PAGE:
Super Subcompact Cars

It used to be that subcompacts were the ideal cars for those who didn’t want to drive regular sized car or didn’t want to pay beyond a certain amount for a car. Today they have many choices. Car makers are coming out with new subcompacts that are trendy and meet the needs of a new generation that is fuel conscious and environmentally friendly. Here are some models that are worth considering.

Nissan Versa Sedan comes in hatchback and sedan. Except for the new option package, 2012 hatchback remains the same as last year. On the other hand, the Sedan has restyled sheet metal and a new platform. The power train has been revamped to a more powerful 1.6-liter engine. It is more stylish than the last year model and claimed to have more headroom, trunk space and more legroom for rear-seats. It is available in 5-speed manual transmission with a city/highway mpg of 30/38. The MSRP ranges from $11,770 for basic to $16,340.

Chevy Sonic Hatchback is built in America and comes with a superior high strength steel platform. New car has been refined to cut street noise and for a smoother ride. It has a 1.4-liter engine and comes in 6-speed manual and automatic.

A fight Among European Car Makers

An excess capacity at European car makers is causing concerns for smaller manufacturers in the region. By various estimates, there will be about two million over capacity of vehicles in 2012. This is a huge problem for smaller car manufacturers such as Italy’s Fiat, PSA Peugeot Citroen and France’s Renault which are fighting to close marginal manufacturing plants in Europe. However, this is not a problem for larger manufacturers such as BMW, VW and Daimler’s Mercedes-Benz which are selling more cars outside Europe mainly in the U.S. and China. Larger manufacturers who are running at almost full capacity are resisting closure of marginal plants.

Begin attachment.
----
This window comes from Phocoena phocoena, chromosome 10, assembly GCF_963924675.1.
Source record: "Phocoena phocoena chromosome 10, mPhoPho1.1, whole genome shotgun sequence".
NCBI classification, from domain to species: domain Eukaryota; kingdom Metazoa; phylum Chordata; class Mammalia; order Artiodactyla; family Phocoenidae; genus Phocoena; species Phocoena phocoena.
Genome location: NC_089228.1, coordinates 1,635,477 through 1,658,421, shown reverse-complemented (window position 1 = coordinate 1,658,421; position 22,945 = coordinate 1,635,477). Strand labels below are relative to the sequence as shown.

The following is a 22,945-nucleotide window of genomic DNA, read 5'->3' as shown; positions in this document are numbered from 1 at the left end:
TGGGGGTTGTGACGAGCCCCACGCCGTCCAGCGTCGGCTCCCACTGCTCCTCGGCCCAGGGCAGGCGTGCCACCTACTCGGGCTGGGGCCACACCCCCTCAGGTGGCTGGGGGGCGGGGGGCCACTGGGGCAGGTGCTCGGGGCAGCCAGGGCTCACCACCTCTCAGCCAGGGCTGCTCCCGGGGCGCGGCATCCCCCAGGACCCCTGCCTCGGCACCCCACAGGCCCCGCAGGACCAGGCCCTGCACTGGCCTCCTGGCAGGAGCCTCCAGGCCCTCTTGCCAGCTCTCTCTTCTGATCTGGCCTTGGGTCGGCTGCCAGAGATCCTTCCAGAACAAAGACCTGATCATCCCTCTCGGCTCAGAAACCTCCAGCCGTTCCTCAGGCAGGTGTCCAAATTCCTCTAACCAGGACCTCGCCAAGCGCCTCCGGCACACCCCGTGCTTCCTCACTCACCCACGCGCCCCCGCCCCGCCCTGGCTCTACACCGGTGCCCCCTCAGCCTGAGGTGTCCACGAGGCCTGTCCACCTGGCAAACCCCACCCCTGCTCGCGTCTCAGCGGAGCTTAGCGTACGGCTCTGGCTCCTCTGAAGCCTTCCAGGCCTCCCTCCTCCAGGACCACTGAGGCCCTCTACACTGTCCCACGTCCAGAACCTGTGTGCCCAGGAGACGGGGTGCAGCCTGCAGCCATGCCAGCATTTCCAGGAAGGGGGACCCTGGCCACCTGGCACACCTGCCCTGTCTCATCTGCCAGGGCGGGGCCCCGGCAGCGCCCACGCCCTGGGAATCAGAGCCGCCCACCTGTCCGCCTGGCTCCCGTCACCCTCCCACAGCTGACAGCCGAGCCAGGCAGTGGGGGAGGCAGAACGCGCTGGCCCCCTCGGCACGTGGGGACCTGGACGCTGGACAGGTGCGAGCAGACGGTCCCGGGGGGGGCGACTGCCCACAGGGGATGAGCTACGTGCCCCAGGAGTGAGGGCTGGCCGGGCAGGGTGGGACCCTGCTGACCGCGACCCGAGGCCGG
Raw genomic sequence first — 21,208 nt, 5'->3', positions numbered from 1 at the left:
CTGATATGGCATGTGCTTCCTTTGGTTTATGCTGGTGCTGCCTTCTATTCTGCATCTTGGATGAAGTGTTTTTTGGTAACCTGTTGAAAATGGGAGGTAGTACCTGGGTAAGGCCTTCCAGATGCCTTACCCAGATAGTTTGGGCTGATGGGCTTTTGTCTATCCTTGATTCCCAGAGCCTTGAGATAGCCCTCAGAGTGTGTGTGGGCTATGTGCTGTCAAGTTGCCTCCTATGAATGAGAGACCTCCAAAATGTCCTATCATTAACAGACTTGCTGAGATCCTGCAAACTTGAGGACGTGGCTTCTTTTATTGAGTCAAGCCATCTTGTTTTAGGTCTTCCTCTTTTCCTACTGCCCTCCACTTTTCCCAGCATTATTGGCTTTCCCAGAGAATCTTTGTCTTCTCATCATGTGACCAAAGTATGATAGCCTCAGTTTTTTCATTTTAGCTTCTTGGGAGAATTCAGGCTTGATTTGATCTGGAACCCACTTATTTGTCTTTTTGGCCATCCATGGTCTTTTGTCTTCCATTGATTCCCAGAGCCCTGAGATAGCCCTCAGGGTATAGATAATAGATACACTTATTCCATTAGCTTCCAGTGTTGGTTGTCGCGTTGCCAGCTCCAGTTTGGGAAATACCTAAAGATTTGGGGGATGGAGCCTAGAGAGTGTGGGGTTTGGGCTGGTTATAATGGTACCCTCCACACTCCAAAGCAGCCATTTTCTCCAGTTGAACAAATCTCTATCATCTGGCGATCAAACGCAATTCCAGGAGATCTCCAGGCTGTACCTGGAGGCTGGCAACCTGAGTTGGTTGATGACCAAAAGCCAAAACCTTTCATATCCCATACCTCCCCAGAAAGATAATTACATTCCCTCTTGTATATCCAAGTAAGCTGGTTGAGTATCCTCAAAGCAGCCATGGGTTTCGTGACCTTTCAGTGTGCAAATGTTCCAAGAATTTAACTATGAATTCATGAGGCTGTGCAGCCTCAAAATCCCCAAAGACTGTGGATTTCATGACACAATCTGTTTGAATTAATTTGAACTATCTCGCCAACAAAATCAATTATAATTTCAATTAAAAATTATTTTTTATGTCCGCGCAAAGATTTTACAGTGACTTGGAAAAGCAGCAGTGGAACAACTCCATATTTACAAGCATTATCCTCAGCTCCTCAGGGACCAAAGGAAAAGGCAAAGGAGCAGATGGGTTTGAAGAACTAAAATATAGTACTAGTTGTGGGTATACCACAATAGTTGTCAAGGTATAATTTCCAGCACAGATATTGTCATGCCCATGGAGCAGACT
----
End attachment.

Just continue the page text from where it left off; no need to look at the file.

When a company can close down a factory that is making a marginal profit or no profit at all, why smaller companies are fighting with the European Union to close marginal factories? It is because they are concerned about the political ramification of such closures. Politicians in individual countries are reluctant to close even a marginal factory due to very fragile job markets. On the other hand, smaller car makers are just entering the lucrative markets such as the U.S. and China and don’t enjoy the same sales volumes enjoyed by the big car makers. So, the fight to close factories in Europe continues.